By Evan Lubofsky - Hakai Magazine
There’s a three-way war being waged over the ancient shipwrecks that dot the ocean floor. On one side, marine archaeologists are rushing to study and preserve these historical sites.
On another, treasure hunters and salvagers are staking their claims. Meanwhile, both groups are racing against the clock. “We’re seeing severe damage to wreck sites,” says marine archaeologist Mike Brennan. “It’s ongoing, and every day that we wait for protection of these sites, trawlers are scraping them apart.”
Fishing fleets are the unwitting third power in this dispute. Archaeologists and treasure hunters have different motives, but fishing trawlers are wreaking havoc, their weighted nets pulling at wrecks and disrupting these sunken treasures.
In preserving maritime history, says Brennan, time is of the essence. Brennan has seen the devastation trawlers can cause firsthand. During a recent study, he and his colleagues made two surveys of a wreck site off the coast of Turkey.
In the 11 months between cruises to visit the Ereğli E, a trading vessel that carried wine, olive oil, and other goods across the Mediterranean, a delivery truck’s worth of artifacts from the fourth century BCE—including ceramic jars and human bones—had been dragged away or dismantled by fishing gear.
In reality, Brennan had anticipated the damage. His study had been designed, in part, to document the damage trawlers can cause, and fuel the case for establishing marine protected areas around ancient wreck sites.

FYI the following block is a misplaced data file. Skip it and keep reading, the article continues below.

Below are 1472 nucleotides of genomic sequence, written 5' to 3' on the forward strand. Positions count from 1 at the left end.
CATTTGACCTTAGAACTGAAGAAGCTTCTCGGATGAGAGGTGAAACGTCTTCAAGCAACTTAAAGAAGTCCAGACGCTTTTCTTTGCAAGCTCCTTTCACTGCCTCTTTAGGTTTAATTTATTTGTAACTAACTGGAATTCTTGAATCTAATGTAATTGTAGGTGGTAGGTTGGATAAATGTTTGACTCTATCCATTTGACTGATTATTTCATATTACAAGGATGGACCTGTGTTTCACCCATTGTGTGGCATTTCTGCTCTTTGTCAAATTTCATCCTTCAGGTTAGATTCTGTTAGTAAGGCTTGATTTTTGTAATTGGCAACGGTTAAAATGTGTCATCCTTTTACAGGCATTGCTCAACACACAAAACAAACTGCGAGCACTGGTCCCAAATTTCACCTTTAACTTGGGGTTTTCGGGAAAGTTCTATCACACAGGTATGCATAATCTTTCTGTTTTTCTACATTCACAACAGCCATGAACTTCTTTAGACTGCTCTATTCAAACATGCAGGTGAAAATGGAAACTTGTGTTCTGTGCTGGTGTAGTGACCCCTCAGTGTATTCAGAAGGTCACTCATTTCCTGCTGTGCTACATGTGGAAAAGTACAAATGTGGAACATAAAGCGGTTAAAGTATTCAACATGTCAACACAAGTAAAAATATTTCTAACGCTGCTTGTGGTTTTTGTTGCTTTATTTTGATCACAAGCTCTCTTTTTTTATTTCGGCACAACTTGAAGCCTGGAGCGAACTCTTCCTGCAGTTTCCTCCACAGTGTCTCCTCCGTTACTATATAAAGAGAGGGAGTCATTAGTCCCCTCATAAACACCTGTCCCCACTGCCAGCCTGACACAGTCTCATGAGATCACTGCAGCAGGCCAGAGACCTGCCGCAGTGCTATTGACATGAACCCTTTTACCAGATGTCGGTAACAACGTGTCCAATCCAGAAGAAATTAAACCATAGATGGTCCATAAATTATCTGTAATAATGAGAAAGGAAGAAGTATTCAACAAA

Brennan, like many marine archaeologists, is of the mind that humanity’s sunken past should stay beneath the waves and off the auction block.
And, he says fishing bans around wrecks will thwart excavation by treasure hunters, who often use the threat of trawl damage as an excuse to haul up and sell artifacts. Sean Kingsley, director of Wreck Watch International, takes issue with the excuse theory, saying it is disingenuous to suggest that the threat of damage through fishing is used to justify commercial exploitation.
But he also doesn’t see the viability in trying to preserve all wrecks on the ocean floor.
“Who will pay to enforce the continuous monitoring of endangered sites is hard to imagine,” he says. “And ring-fencing a wreck would need to be a permanent measure, financially and administratively.”